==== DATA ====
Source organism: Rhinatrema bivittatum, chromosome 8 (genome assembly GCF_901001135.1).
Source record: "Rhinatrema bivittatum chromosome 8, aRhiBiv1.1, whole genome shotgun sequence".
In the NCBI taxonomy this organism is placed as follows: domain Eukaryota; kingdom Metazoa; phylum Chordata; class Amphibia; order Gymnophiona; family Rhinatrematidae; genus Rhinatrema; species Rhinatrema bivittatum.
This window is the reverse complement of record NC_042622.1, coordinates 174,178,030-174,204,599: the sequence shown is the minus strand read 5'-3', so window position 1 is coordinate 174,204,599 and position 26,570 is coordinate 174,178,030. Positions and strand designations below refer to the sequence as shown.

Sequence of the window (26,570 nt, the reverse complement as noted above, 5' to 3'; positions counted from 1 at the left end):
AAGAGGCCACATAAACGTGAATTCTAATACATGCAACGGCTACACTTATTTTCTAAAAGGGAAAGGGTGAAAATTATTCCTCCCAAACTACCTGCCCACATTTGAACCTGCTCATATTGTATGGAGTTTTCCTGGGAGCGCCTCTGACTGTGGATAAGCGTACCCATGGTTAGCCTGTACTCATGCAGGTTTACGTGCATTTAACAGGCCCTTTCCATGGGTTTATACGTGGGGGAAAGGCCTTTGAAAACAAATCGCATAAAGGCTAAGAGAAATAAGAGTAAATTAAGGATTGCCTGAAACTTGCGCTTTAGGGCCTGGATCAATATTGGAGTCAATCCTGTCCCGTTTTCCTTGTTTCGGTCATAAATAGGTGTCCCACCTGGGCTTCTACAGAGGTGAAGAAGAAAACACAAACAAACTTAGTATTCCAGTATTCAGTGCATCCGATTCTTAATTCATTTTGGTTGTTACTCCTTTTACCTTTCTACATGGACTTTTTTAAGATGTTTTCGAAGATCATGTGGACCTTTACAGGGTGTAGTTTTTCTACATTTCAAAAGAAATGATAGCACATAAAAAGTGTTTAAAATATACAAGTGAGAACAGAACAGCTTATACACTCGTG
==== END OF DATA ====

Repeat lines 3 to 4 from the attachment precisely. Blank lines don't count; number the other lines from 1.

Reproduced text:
In the NCBI taxonomy this organism is placed as follows: domain Eukaryota; kingdom Metazoa; phylum Chordata; class Amphibia; order Gymnophiona; family Rhinatrematidae; genus Rhinatrema; species Rhinatrema bivittatum.
This window is the reverse complement of record NC_042622.1, coordinates 174,178,030-174,204,599: the sequence shown is the minus strand read 5'-3', so window position 1 is coordinate 174,204,599 and position 26,570 is coordinate 174,178,030. Positions and strand designations below refer to the sequence as shown.